I’m in my 20s and my partner is in his 30s, so time is on our side. This makes investing a priority for us at the same time as student debt pay-off. We want to make sure he at least gets his 401(k) match. I have an automatic withdrawal from my “paycheck” straight to a traditional IRA as well.
For us, financial independence means having the freedom to choose what you want to do and when. That’s why we invest so much and are working to get rid of student debt – for the freedom to make our own choices.
After a big raise, we kept our lifestyle the same
Since the income increase for my partner was recent, we left our budget the same. That’s where the budget item for “goals/savings” comes in. That $US3,000 is the income increase and “leftover” amount each month after we’ve paid for everything else.
For the first few months after he received the pay bump, we put this money away for our wedding fund. Once we save up enough for that, we started putting it away for a large student loan payment.
If we were to use our emergency fund, we would re-allocate the money we’re putting toward student loans to re-build that fund. If we needed to travel for work, family, or fun, we would take a portion of this “leftover” money and save it for that expense. Since the holidays are coming up and we plan to make donations in the names of our loved ones again, this money will go towards giving.
Having the extra money is a life-changer for us. It’s allowing us to prepare for our future in a way that we couldn’t have dreamed of.
Our crazy $US800 food bill
For two people, $US800 a month isn’t low. Our health is important to us, and we eat a vegan plant-based diet. We also love to cook and this means we make all kinds of vegan-friendly recipes. Trying new recipes means buying new and different ingredients. This brings the cost of our grocery bill up, but we think it’s worth it.
Two other categories are included in the grocery bill: alcohol and household items. We buy beer, wine, and most recently saké, to enjoy at home. It’s much cheaper than going out. This combined with one big Costco run to stock up on household items keeps our grocery budget at $US800 at its max and $US600 on months when we’re cutting out new recipes or drinks.
Things we don’t spend a lot of money on: shopping, entertainment, and decor
The one line in the budget called “personal purchases” pretty much includes all of our shopping we do for ourselves, including things like cosmetics, shampoo, haircuts, clothing, Amazon purchases, books, etc. It’s all wrapped up in this category and that’s because we cut those expenses down a while ago.
Getting a pedicure or a massage for us is a treat and would come from that section of the budget if we decided it was worth spending on.
We don’t have cable and rarely go to the movies. The last time we went, we used the free movie tickets that were gifted to us over a year ago. We find free ways to entertain ourselves like hiking, borrowing my aunt’s kayaks, or going for a bike ride. If we are going to spend money out, it’s usually on food with friends.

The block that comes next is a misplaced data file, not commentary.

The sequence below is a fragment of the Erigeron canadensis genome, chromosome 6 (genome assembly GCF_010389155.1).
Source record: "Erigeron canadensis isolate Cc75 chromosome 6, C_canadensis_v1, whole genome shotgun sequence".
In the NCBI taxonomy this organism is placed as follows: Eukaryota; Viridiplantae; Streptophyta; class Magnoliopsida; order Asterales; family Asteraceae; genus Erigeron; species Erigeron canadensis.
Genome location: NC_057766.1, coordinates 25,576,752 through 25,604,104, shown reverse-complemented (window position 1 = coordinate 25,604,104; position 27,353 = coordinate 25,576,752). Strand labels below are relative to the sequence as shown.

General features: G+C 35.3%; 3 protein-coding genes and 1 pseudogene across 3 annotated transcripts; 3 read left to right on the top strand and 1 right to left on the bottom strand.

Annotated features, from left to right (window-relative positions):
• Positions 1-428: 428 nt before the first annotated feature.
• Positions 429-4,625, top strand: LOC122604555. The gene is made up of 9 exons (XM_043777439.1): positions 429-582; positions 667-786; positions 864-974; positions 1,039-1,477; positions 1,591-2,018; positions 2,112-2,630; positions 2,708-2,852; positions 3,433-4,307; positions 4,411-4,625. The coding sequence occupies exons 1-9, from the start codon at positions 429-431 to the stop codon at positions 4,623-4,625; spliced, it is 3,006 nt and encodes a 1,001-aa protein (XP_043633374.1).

We gave our money a purpose, and everything goes toward fulfilling that
We’ve decided our money’s mission is to enable us to travel, eat well, and bring others with us when we do. This will be made possible by paying off my student loans, investing in retirement, and saving for upcoming expenses ahead of time.
To support this mission, we did all the usual financial advice, including shopping with a list, having a waiting period before buying something, saving money first, meal planning, and having a budget.
These things help, but it’s not what really keeps our financial journey progressing. Meal planning isn’t going to immediately make you financially savvy, just like depriving yourself of things you love doesn’t mean you’re a boss with money.
The most important thing we did was look at our money mindsets. We addressed our privilege and our wealth. We looked at why we spent money, we started communicating about everything, and we came up with our goals. By looking at the emotional side of money we could continue the conversation, which in turn lets us continue moving toward our goals.
Getting on the same financial page led to some serious accomplishments
Since discovering the concept of financial independence in 2017, we conquered some major financial milestones. We were able to:
- Save $US110,000 towards our retirement and make the savings automatic
- Buy our first home, renovate it, and now have $US40,000 of equity
- Learn how to travel hack so we could still travel while working on financial goals
- Build-up our emergency fund
- Increase both of our incomes
- I was able to quit teaching and become a freelancer
We could do these things by deciding what we wanted our money to do for us. We could also do these things because we are privileged. Even though I have serious student-loan debt, we don’t have barriers to financial success that others may face. This was especially true when our income increased.
In my mind, we have always been “rich.” But we weren’t wealthy until we started to control our money and let it work for us.